I’m an inveterate goal-setter. From way back.
I started setting yearly goals at the age of 19, maybe before. I remember that set of goals because that was the first time I formulated a “lifetime goal” to write a book. One book. I figured, how many people manage to write a whole book in their lifetime? I thought it’d be cool, whether or not I ever published.
Within a few years, I revised that goal. I made “write a book” a five-year goal (my broad categories were—and remain—one-year, three-year, five-year, and lifetime goals), and “publish a book” a lifetime goal.
I missed the five-year goal by a year or two, but I eventually met both. Along the way, of course, I revised and updated many goals (eventually adding another broad category of “pipe dreams,” to at least acknowledge my most unlikely aspirations, since I know God is always listening).
For many years now, I’ve conducted a mid-year review of my goals, to reward myself for the goals I’ve already achieved (or made great progress on), remind myself of areas where I need to redouble my efforts, and revise any goals that need to be adjusted. (Notice the alliteration of those tasks: reward, remind, revise? Yeah, buddy, that does an old preacher’s heart good). I’m not as thorough or careful as some folks who actually review their goals on a daily, weekly, or monthly basis; that may be the only area in life where I’m less OCD than others.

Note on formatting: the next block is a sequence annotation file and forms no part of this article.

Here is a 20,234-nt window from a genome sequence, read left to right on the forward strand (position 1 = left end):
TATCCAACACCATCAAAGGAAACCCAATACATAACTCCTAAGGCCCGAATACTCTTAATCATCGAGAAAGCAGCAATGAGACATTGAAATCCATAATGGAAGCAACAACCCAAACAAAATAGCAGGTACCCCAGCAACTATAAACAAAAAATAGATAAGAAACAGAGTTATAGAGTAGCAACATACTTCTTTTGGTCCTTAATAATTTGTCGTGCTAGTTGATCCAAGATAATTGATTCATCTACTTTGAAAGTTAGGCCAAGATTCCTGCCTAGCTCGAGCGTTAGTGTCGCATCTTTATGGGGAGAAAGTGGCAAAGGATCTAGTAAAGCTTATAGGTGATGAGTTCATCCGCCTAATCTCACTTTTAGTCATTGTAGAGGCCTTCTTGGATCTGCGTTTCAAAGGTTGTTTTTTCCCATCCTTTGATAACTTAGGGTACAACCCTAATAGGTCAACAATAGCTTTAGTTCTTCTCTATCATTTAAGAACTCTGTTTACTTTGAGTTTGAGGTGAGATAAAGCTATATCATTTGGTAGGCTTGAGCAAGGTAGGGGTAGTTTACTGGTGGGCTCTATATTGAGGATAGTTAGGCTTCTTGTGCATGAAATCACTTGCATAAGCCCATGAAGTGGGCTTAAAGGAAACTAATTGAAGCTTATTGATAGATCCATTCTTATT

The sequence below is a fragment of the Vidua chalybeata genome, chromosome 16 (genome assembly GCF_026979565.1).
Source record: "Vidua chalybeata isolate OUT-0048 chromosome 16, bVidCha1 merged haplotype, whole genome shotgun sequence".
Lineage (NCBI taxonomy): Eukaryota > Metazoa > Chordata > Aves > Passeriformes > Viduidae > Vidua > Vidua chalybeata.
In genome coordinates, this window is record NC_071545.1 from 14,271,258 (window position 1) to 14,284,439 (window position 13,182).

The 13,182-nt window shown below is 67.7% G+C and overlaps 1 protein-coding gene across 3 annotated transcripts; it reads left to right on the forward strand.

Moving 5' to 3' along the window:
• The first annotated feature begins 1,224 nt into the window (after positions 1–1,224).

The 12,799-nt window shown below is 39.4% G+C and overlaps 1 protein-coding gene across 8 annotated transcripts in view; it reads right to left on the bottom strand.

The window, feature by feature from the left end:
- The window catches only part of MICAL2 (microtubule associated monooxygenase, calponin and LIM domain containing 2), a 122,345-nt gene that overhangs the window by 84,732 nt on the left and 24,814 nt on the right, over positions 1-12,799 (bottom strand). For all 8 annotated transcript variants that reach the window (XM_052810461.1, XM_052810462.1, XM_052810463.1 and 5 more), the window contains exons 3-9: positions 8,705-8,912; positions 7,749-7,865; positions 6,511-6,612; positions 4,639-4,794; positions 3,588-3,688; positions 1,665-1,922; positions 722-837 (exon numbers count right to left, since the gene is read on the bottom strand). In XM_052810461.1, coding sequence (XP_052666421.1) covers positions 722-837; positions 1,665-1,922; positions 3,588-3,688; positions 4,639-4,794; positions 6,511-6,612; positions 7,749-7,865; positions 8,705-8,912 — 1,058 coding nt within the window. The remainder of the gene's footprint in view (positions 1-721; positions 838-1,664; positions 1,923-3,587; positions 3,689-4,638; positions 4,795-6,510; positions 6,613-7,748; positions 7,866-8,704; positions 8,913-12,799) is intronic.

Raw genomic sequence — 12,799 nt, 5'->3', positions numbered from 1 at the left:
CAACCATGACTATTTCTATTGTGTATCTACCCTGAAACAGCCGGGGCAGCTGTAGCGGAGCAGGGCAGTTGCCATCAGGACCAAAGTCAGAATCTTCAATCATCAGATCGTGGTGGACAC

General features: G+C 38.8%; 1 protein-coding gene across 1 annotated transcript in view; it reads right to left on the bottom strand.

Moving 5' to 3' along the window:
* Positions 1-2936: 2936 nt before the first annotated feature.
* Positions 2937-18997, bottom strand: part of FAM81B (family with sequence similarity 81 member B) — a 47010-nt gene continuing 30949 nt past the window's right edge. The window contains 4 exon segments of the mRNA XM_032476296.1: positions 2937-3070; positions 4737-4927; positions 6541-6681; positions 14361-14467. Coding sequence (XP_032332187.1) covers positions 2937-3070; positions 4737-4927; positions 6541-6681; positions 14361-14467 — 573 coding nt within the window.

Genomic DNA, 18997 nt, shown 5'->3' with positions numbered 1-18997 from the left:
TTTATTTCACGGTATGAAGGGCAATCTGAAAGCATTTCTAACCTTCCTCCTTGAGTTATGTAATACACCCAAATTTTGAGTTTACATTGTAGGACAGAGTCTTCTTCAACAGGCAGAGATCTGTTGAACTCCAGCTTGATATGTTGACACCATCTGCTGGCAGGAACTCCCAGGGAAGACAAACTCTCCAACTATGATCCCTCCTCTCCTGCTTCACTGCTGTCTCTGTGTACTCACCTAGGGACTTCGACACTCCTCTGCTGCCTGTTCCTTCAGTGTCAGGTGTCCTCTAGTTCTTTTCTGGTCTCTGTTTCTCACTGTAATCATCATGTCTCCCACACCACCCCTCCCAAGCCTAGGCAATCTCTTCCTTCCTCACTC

So, rather than bore you with the first two areas of review, let me just mention a few 2020 goals that I’ve decided to revise:
- the weight loss I planned to achieve by May 1 will be updated to Dec. 31; I blame the COVID-19 house arrest and my wife’s cooking for the change. (Anyone buying that?)
- I deferred another of my physical goals, reducing the number of hikes and visits to area national and state parks, a change directly related to the “COVID lockdown.”
- I deleted one financial/household goal relating to a purchase I had planned; it’s become unnecessary.
- The rest of my 2020 goals—in six areas: spiritual health, physical health, mental/intellectual health, marriage and family, financial and household, and professional—are still achievable.
Happily, I’m on course or ahead of schedule on my writing goals (though I canceled one project because several others presented themselves) and on my goals as a literary agent.
So, do you set goals? If not, should you? If so, are there goals that are ready for rewarding, reminding, or revising? Do tell, in the comments.